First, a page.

- Compatible approaches, complementary skills: One key that we probably took for granted (though it may not have escaped Chad’s attention during his decision-making process) was that Greg and I were already familiar with each other, having been “orientation mates” when we first joined ThoughtWorks and having tangentially worked with each other for a year in Studios. In addition, though we have different backgrounds and skills, Greg and I share a similar laid-back temperament, which I think helped us adapt to the strains of the experiment. But that wasn’t enough — we each brought unique backgrounds to the leadership of the team: I had most of the product knowledge and skills, and Greg had more operational management skills. We both agreed that we couldn’t do the other’s job. And yet…
- Whole-team approach: Even though we might not be able to do the other’s job as well, neither of us could say “that’s not my job.” When Greg took a needed vacation, I did the stuff that he usually does. I didn’t do it as well as Greg, but because a) we communicated so frequently and b) I pitched in at various times to help him, I wasn’t totally lost and never had to say “let’s wait ’til Greg returns.” The same was true for my role, which others on the team shared when I was either on an engagement or a vacation.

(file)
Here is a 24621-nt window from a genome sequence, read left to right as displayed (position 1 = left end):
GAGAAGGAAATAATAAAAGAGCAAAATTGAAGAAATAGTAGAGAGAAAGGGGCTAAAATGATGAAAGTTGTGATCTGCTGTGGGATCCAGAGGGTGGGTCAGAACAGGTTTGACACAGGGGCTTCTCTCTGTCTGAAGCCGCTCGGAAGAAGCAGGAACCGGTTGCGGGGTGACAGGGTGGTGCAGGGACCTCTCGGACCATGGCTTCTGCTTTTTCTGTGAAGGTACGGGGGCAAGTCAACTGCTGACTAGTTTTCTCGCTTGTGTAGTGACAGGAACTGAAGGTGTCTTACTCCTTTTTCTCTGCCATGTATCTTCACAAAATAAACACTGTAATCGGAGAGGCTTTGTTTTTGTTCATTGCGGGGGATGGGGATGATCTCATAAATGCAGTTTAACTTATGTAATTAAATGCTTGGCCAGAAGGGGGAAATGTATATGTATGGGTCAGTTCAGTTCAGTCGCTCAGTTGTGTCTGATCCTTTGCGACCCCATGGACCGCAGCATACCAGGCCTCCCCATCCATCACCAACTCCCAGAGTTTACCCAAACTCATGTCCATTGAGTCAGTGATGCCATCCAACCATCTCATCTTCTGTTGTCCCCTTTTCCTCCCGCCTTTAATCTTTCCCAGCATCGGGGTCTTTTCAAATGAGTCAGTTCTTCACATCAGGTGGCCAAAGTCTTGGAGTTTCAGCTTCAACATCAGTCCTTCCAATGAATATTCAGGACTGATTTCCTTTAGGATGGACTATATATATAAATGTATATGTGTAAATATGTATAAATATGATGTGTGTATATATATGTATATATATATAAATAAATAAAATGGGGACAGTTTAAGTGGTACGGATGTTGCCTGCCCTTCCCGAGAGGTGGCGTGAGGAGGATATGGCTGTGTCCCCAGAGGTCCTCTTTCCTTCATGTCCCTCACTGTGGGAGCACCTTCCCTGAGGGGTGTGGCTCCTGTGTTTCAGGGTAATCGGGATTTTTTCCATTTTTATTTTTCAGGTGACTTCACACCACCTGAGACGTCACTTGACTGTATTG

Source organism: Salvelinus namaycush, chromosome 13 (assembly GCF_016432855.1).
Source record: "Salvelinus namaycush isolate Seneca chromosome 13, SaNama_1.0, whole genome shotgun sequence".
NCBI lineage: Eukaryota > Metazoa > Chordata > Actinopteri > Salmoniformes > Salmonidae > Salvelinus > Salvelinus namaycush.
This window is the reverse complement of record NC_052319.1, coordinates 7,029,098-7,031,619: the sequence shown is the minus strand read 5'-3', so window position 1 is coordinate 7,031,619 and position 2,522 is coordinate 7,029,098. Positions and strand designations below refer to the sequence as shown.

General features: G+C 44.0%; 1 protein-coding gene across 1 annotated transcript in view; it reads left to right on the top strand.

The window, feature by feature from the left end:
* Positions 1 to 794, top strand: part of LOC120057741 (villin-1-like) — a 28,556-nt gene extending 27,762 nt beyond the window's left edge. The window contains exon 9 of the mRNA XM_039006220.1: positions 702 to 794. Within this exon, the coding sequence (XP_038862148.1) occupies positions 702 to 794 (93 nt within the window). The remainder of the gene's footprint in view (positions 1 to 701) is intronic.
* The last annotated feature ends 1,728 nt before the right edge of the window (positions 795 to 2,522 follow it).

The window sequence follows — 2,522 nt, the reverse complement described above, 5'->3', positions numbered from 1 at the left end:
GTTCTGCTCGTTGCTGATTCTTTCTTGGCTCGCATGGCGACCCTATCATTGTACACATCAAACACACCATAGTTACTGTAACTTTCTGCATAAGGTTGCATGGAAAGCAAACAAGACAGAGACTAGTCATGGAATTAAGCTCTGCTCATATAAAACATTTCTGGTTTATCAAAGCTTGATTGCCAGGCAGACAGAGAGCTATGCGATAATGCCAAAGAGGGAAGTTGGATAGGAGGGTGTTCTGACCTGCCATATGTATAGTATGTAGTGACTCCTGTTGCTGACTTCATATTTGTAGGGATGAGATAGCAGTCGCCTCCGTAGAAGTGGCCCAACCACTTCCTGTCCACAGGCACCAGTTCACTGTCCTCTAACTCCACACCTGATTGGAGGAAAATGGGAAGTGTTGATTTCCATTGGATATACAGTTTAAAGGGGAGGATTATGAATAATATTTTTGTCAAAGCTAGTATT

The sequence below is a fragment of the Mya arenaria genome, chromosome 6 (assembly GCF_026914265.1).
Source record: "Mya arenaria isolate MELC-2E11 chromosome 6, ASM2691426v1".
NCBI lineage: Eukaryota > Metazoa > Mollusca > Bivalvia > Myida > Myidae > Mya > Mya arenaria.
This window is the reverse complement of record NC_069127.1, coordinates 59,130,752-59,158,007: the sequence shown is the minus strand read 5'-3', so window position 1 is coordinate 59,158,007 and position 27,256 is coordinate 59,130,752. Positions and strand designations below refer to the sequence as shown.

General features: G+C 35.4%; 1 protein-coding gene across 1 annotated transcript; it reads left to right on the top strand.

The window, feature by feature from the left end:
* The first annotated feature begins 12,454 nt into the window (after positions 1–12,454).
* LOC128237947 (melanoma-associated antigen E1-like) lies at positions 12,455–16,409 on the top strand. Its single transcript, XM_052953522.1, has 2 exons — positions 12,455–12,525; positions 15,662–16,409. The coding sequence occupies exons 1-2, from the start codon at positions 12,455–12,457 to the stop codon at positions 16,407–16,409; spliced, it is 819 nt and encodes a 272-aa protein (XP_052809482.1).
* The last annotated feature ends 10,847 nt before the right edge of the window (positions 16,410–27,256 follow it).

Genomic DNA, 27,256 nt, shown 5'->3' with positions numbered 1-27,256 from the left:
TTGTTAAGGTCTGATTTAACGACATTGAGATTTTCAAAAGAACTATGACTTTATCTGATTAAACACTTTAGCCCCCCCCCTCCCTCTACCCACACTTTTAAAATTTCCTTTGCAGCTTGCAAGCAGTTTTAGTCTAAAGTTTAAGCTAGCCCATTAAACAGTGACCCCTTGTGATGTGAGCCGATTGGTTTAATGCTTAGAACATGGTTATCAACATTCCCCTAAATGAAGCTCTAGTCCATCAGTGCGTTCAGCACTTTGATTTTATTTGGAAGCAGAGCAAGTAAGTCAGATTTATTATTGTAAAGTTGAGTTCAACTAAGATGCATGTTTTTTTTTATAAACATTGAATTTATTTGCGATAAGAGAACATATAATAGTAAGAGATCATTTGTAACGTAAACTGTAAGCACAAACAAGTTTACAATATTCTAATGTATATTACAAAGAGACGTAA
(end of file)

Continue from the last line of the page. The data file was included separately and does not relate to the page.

- Lead, not manage: The model worked best when we viewed our role as leaders, rather than managers in the traditional sense. As a fellow trainer-coach of the others on the team, it was easier for me to be a peer-leader, since I experienced first-hand what the others did; a kind of simple gemba-walk approach.
One of our teammates, Luca Minudel, liked the collective leadership model because there was always someone available to ask questions of and make decisions. He also appreciated the possibility of getting answers and suggestions on a broader area of topics, as well as effective and congruent decisions both for the management of the team and for our service offerings.
So what would we recommend to improve our experience with this model?
- If the leaders are in different locations, schedule a regular day-long face-to-face meeting to address strategic planning. Partly because Greg and I were not collocated, we had difficulty doing more strategic planning. Most of our work was dedicated to tactical and short-term thinking.
- Use Mingle or another customizable project-management tool to keep track of project work, as well as retrospective actions.
- Be inclusive of the other on email communications to make sure you are both aware of issues affecting the team.
- Know the strengths of your co-leader. This helps you assertively define the responsibilities between you, then adapt based on your experience.
- Exploit the lean approach to leadership: See leadership as mentoring and fostering a culture of continuous improvement.
Luca even suggests doing it for nearly all roles. In his previous job, the company used the two-in-a-box approach to train someone for a new/next role. Based on my experience, I’d recommend trying it.